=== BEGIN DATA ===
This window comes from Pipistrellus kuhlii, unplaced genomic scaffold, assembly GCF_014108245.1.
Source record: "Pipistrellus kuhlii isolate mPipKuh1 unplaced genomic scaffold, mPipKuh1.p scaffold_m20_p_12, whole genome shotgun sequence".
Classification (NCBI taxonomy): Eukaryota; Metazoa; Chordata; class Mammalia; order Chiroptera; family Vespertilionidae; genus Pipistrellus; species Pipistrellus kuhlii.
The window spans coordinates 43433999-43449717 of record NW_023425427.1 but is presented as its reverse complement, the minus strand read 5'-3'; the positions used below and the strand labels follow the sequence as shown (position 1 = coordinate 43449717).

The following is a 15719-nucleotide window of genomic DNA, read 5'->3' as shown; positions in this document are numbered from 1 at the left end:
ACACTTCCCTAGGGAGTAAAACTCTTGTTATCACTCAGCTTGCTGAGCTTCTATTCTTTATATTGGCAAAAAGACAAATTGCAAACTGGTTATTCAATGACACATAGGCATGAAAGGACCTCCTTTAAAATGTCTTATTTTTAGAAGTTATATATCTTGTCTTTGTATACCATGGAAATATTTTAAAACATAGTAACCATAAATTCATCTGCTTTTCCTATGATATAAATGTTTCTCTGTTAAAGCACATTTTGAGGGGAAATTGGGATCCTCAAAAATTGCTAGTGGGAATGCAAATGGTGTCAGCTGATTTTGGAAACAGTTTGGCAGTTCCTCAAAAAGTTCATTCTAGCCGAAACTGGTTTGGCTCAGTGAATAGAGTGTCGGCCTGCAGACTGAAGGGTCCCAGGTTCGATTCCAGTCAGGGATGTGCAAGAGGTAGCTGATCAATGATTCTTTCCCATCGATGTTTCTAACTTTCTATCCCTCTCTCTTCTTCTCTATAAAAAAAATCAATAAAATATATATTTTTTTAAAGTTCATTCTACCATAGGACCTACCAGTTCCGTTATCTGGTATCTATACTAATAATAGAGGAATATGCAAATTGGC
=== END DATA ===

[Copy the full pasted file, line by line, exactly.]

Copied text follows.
This window comes from Pipistrellus kuhlii, unplaced genomic scaffold, assembly GCF_014108245.1.
Source record: "Pipistrellus kuhlii isolate mPipKuh1 unplaced genomic scaffold, mPipKuh1.p scaffold_m20_p_12, whole genome shotgun sequence".
Classification (NCBI taxonomy): Eukaryota; Metazoa; Chordata; class Mammalia; order Chiroptera; family Vespertilionidae; genus Pipistrellus; species Pipistrellus kuhlii.
The window spans coordinates 43433999-43449717 of record NW_023425427.1 but is presented as its reverse complement, the minus strand read 5'-3'; the positions used below and the strand labels follow the sequence as shown (position 1 = coordinate 43449717).

The following is a 15719-nucleotide window of genomic DNA, read 5'->3' as shown; positions in this document are numbered from 1 at the left end:
ACACTTCCCTAGGGAGTAAAACTCTTGTTATCACTCAGCTTGCTGAGCTTCTATTCTTTATATTGGCAAAAAGACAAATTGCAAACTGGTTATTCAATGACACATAGGCATGAAAGGACCTCCTTTAAAATGTCTTATTTTTAGAAGTTATATATCTTGTCTTTGTATACCATGGAAATATTTTAAAACATAGTAACCATAAATTCATCTGCTTTTCCTATGATATAAATGTTTCTCTGTTAAAGCACATTTTGAGGGGAAATTGGGATCCTCAAAAATTGCTAGTGGGAATGCAAATGGTGTCAGCTGATTTTGGAAACAGTTTGGCAGTTCCTCAAAAAGTTCATTCTAGCCGAAACTGGTTTGGCTCAGTGAATAGAGTGTCGGCCTGCAGACTGAAGGGTCCCAGGTTCGATTCCAGTCAGGGATGTGCAAGAGGTAGCTGATCAATGATTCTTTCCCATCGATGTTTCTAACTTTCTATCCCTCTCTCTTCTTCTCTATAAAAAAAATCAATAAAATATATATTTTTTTAAAGTTCATTCTACCATAGGACCTACCAGTTCCGTTATCTGGTATCTATACTAATAATAGAGGAATATGCAAATTGGC